I use Lightroom to resize my photos and also add a watermark. More on how to edit and resize photos here.
Keyword search is key, even before you SEO
SEO – search engine optimisation – is one of the most important things to do for your blog. It’s how you get your website/blog on Google’s radar. And it starts with researching words and phrases that people search for.
Before you can use google keyword planner for free, now, you’d need to have a paying Google Adwords account to see it clearly. I’m now using Keysearch.io – which is a paid service but it’s worth the investment if you want to increase your page views. I share it with another blogger to save cost, but it’s honestly the best investment I’ve done for the blog.
Make sure your keyword appears in:
- bodies (organically)
Make sure images alt text are filled in, for both your sake and for the search engine. Make sure content is valuable – your opinion is important too, but it ain’t all about that keyword stuffing, it’s about writing something valuable and useful.
Setting up a blog structure
You know how you need a map when you visit a place? Well, the same can be said for your blog.
Having a clearly labelled, well-structured menu and categories is important for visitors who will go to your blog and wanting to find information. Some suggestions are:
- travel tips
- travel inspiration
- travel style
Pages you should have:
Start here page is important because it is a great point for first-times visitors to go and get to know your blog. You should include a short about me, the purpose of your blog, focus and
Having a content calendar and posting schedule
Not every blogger does this, but I like to keep a posting schedule for accountability and structure. I post every Friday at least, and sometimes on Mondays too if I have time. I also keep everything in a Google Sheet to keep it organized and tidy and make it easy to look up an old post.
Social Media Rules
Golden rule: Be active, not spammy.
We should all be supportive of each other, but not forcefully so. Do go and like other bloggers’ page and share their content, but do refrain from leaving them a message or comment for a like or follow back. It’s spammy, tasteless and does not give you a good impression.
Instead – be active and genuine and people will follow you. Don’t be disappointed if they don’t – and don’t take it personally. It’s just how life works.
Another rule is to create the best possible content – only upload the best photos and check your content before you publish!
Try to get everything as automated as possible, use scheduling programs so this doesn’t take over your life.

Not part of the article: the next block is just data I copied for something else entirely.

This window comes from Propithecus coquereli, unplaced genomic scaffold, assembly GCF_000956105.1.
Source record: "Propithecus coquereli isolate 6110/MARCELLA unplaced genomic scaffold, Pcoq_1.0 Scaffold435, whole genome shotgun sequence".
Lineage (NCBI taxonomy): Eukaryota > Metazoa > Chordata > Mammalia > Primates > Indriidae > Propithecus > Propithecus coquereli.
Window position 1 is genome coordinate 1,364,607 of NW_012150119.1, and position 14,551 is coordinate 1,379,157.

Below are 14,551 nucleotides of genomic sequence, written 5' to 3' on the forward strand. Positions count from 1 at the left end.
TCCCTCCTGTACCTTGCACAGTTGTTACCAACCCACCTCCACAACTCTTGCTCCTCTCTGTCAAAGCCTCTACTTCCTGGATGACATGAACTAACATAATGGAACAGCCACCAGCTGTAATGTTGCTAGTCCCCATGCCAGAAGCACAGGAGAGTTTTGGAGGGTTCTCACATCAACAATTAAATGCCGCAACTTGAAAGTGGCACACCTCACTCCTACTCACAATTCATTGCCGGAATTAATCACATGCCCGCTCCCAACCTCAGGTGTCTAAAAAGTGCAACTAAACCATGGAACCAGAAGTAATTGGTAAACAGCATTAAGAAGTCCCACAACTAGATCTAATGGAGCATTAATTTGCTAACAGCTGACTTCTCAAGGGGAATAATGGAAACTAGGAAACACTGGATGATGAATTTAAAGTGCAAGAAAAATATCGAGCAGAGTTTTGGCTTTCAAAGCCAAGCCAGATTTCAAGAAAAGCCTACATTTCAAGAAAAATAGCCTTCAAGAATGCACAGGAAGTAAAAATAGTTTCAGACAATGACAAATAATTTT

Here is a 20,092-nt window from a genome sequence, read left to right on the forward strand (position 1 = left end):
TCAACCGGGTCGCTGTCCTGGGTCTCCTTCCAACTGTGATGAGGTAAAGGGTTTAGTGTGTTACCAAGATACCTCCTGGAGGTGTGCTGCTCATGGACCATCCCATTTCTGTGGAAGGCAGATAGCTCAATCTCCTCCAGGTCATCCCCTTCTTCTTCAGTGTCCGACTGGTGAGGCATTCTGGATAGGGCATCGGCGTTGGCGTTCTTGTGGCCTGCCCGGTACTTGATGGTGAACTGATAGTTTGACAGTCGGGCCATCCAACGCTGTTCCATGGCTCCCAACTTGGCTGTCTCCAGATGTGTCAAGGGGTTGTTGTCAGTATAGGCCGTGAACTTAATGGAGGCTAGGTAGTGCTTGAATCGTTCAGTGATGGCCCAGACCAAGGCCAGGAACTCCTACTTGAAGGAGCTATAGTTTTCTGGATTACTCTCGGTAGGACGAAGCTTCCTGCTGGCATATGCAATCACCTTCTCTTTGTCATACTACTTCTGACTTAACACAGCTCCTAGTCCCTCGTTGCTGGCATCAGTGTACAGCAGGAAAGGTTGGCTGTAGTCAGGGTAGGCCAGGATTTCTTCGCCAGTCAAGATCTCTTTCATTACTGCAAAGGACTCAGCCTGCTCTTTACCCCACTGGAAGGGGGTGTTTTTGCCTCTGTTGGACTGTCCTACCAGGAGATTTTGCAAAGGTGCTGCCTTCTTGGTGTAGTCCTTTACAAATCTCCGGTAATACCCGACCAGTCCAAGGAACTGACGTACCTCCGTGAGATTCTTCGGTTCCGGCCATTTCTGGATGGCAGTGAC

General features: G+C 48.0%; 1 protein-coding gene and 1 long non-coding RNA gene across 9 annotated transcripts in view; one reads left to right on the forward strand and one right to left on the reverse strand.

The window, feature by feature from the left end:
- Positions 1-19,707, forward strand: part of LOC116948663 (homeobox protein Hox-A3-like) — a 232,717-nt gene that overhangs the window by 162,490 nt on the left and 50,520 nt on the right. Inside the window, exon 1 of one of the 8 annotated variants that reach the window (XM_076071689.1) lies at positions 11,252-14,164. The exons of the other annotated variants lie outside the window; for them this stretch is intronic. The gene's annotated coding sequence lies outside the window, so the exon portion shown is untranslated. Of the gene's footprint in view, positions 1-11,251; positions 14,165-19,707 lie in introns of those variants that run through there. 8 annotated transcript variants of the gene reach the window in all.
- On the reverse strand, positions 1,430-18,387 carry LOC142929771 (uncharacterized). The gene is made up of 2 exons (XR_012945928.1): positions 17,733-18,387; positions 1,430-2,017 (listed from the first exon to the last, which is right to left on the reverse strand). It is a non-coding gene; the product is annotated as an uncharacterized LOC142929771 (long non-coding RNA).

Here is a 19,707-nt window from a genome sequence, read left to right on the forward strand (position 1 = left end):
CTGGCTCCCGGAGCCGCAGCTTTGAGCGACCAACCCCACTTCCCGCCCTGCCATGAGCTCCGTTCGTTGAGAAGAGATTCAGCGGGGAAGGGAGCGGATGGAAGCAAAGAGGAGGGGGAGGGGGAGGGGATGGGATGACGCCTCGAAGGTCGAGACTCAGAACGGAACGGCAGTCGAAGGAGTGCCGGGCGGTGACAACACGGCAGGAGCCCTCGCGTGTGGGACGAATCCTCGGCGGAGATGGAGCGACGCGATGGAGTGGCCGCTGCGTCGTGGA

e.g. Twitter – revive old post or hootsuite/coschedule, facebook – hootsuite/coschedule, Instagram – latergram, pinterest – Tailwind
Instagram is a completely different ball game, which I won’t go into except that you should post daily, use relevant hashtags, and only post the best photos.
One of the biggest traffic driver outside of google as it is a search engine itself.
A few key rules:
1) Best pins are vertical
2) Overlay words must be done tastefully
3) Best photos are the one with bright colours, mix of nature and old buildings/castle, restaurant with views, water bodies and no people (or small/unfocused on)
4) Pinterest is all about SEO too, so make sure you have a detailed, relevant and useful description. I usually use the first paragraph of my blog post
5) Put your logo on – it’s about branding
Joining group boards help, but to gain initial traction – join a Pinterest group to repin others and let them repin yours
Use a scheduling service, Tailwind is a Pinterest Partner, therefore their service is safe and trusted. You can join different Tribe to promote your own pins and schedule other’s, which is a great help.
Actively pin and curate your boards, remove any that doesn’t match etc (only pin legitimately beautiful images)
Schedule pins to group boards
I use coschedule to do this and it’s a timesaver! You want to pin all your vertical images in your blog posts to relevant group board at different times. And coschedule allow you to do that by simply drag and drop
Identify what you want to get out of it and how before you decide. Preferably allows you to link to a VERY relevant blog post.
If you are not being paid, you MUST at least get an author’s post linking to your blog and minimum one link to your own blog – otherwise, it’s pointless.
Make sure you know the purpose of your guest post: is it to drive traffic to your blog only, or is it to attract them to a blog post where they can sign up for your mailing list?
The most important thing to build if you are hoping to turn your blog into a business and sell something down the line (less so if you want to focus on organic traffic only).
MailChimp is free up to 2000 subscribers and they host sign up forms with links you can add as a button on your FB page.
The sign-up form is hosted by MailChimp so you don’t need a website to start collecting emails!
The key to getting sign up is to offer a freebie:
- Email course
- Exclusive membership content and portal
Recommend to use a landing page, click trigger -> email, psychologically better
I use layered pop-up + blank landing page (by live composer) for a good user experience and an automated subscriber cycle with the least cost. It’s good to be clear with mailing schedule, and have your opt in visible on menu bar or near the top.